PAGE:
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By Tim Barnes-Clay, Motoring Journalist

Some cars are all wrong. They’re ugly, uncomfortable or just simply awful to drive.

The VW Golf isn’t one of these. It’s among the best. Seriously.

For anyone that’s been beamed down from Pluto, the VW Golf is a compact car produced by the German manufacturer Volkswagen since 1974, marketed worldwide across seven generations.

The Golf Mk7 uses the same platform as the third-generation Audi A3, SEAT León and Škoda Octavia. It was announced in Berlin in September 2012, before a public launch at the 2012 Paris Auto Show and won the Car of the Year Japan Award 2013-2014, the first time it was awarded to a European product.

The Golf is like a fine wine and only gets better with age. Sure, there are enthusiasts who appreciate the Mk1 and Mk2 models more than any other. I was ‘there’ once – owning two Mk2s. As much as I still appreciate them, needs change – and now there’s no way I’d trade the GT 1.4 TSI 150 PS DSG I had on test for a classic 1970s or 80s Golf.

So why is the current VW Golf so good? Well, it delivers precise handling with high levels of ride comfort and driving pleasure. Indeed, the Golf’s steering now offers more agility in dynamic driving situations, while ensuring high-speed stability, and easy manoeuvring in the city.

Also, the Golf is available with driver profile selection tech, which allows you to choose from four modes – Eco, Sport, Normal and Individual; and with a direct-shift gearbox (DSG) fitted, there’s a fifth option – Comfort. A DSG ‘box is great because it’s unlike a conventional automatic transmission. Twin electronically controlled shafts manage gear selection, always anticipating your next shift. This gives you fast, smooth gear changes and lively handling with unbroken acceleration.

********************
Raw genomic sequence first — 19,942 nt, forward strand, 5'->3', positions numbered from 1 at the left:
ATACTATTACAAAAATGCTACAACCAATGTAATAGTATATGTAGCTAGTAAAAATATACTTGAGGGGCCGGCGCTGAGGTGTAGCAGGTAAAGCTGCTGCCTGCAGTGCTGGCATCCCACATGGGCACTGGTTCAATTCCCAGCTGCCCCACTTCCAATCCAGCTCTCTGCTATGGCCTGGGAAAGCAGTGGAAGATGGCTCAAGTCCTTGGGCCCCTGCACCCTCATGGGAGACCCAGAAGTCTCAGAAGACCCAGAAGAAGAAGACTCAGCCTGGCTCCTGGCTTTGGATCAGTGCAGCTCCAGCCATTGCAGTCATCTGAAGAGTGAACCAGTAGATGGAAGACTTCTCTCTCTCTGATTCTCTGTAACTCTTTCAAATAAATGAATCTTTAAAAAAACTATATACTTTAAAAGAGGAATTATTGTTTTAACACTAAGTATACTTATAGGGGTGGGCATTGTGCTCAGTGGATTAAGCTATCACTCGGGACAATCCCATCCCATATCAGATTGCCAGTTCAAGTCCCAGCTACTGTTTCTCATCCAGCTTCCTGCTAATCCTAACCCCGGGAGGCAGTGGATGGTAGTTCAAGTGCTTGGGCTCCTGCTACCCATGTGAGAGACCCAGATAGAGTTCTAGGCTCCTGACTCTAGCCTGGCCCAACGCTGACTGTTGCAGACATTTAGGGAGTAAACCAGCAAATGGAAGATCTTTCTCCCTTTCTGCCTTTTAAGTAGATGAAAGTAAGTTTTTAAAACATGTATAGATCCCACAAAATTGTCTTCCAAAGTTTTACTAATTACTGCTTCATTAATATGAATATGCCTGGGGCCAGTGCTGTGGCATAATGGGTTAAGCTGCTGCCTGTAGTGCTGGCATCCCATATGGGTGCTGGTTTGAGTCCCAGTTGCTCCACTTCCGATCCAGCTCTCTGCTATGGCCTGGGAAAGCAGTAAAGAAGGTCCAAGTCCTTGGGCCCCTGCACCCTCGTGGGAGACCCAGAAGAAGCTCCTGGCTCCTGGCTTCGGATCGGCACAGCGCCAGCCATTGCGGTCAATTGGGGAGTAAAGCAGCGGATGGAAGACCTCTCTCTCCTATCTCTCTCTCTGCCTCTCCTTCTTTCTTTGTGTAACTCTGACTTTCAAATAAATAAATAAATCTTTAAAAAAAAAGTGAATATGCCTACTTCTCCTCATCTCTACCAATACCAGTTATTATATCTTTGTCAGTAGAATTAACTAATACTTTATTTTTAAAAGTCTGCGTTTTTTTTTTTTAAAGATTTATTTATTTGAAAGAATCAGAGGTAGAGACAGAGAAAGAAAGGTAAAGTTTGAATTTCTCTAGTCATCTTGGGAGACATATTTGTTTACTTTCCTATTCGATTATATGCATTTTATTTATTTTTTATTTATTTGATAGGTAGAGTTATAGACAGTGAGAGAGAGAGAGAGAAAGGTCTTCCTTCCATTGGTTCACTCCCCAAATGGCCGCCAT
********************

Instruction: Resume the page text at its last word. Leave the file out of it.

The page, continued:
Under- the-bonnet technology is superb. My test car had the TSI engine with active cylinder management, which involves the temporary shutoff of the second and third cylinders. This means the engine can reduce fuel consumption by over 0.5 litres per 100 kilometres. Even with two cylinders, the 1.4 TSI runs just as quietly and with low vibration as with four active combustion chambers.

Inside, the front seats go back quite a distance, benefitting taller drivers, like me.  Surprisingly, this doesn’t impact on those in the back much; rear legroom is good for a medium sized hatchback. There’s decent room for luggage, too, with a low sill to make loading effortless. 

In the cockpit, the centre console is angled towards the driver, giving you easier access to auxiliary controls. Gadgetry includes a touchscreen system as standard.  It operates with finger gestures that will be familiar if you’re a smartphone user.  Features also include DAB digital radio, auxiliary inputs (including USB), Bluetooth telephone preparation and access to vehicle trip information.

The latest Golf has a number of reassuring safety aids too. Standard is the multi-collision brake mechanism. This automatically halts the vehicle after a collision, to reduce kinetic energy significantly. There’s also a pre-crash system which detects the possibility of an accident. It pre-tensions seatbelts and closes the windows and sunroof, leaving just a small gap, to ensure the best possible protection from the airbags.

Now do you see why it’s one of the best motors on the market?

Fast facts

Max speed: 134 mph
0-62 mph: 8.2 secs
Combined mpg: 60.1
Engine: 1395 4 cylinder 16 valve turbo petrol
Max. power (bhp): 148
Max. torque (lb/ft): 184
CO2: 110 g/km
Price: £25,265

Pros and cons

Handling

Kit

Safety

Relatively expensive

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